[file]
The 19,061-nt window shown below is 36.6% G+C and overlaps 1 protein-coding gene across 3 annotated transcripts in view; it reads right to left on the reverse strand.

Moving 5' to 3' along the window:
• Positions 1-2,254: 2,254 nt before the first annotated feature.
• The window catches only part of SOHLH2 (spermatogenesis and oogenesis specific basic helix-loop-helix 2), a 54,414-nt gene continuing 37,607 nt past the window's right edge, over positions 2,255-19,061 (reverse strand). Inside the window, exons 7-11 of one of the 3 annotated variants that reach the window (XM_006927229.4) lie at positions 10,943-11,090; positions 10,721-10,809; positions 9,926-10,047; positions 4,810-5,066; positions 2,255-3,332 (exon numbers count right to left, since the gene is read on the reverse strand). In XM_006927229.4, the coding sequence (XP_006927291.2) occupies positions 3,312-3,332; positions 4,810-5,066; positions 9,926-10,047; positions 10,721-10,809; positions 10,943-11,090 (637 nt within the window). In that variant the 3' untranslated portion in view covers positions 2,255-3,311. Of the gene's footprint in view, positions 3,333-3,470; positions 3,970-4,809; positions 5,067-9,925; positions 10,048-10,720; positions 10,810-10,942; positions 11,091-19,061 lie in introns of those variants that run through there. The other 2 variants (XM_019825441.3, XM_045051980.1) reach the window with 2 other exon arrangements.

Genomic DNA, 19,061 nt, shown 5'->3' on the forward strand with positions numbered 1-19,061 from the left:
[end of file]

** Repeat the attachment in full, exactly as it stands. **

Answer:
The 19,061-nt window shown below is 36.6% G+C and overlaps 1 protein-coding gene across 3 annotated transcripts in view; it reads right to left on the reverse strand.

Moving 5' to 3' along the window:
• Positions 1-2,254: 2,254 nt before the first annotated feature.
• The window catches only part of SOHLH2 (spermatogenesis and oogenesis specific basic helix-loop-helix 2), a 54,414-nt gene continuing 37,607 nt past the window's right edge, over positions 2,255-19,061 (reverse strand). Inside the window, exons 7-11 of one of the 3 annotated variants that reach the window (XM_006927229.4) lie at positions 10,943-11,090; positions 10,721-10,809; positions 9,926-10,047; positions 4,810-5,066; positions 2,255-3,332 (exon numbers count right to left, since the gene is read on the reverse strand). In XM_006927229.4, the coding sequence (XP_006927291.2) occupies positions 3,312-3,332; positions 4,810-5,066; positions 9,926-10,047; positions 10,721-10,809; positions 10,943-11,090 (637 nt within the window). In that variant the 3' untranslated portion in view covers positions 2,255-3,311. Of the gene's footprint in view, positions 3,333-3,470; positions 3,970-4,809; positions 5,067-9,925; positions 10,048-10,720; positions 10,810-10,942; positions 11,091-19,061 lie in introns of those variants that run through there. The other 2 variants (XM_019825441.3, XM_045051980.1) reach the window with 2 other exon arrangements.

Genomic DNA, 19,061 nt, shown 5'->3' on the forward strand with positions numbered 1-19,061 from the left: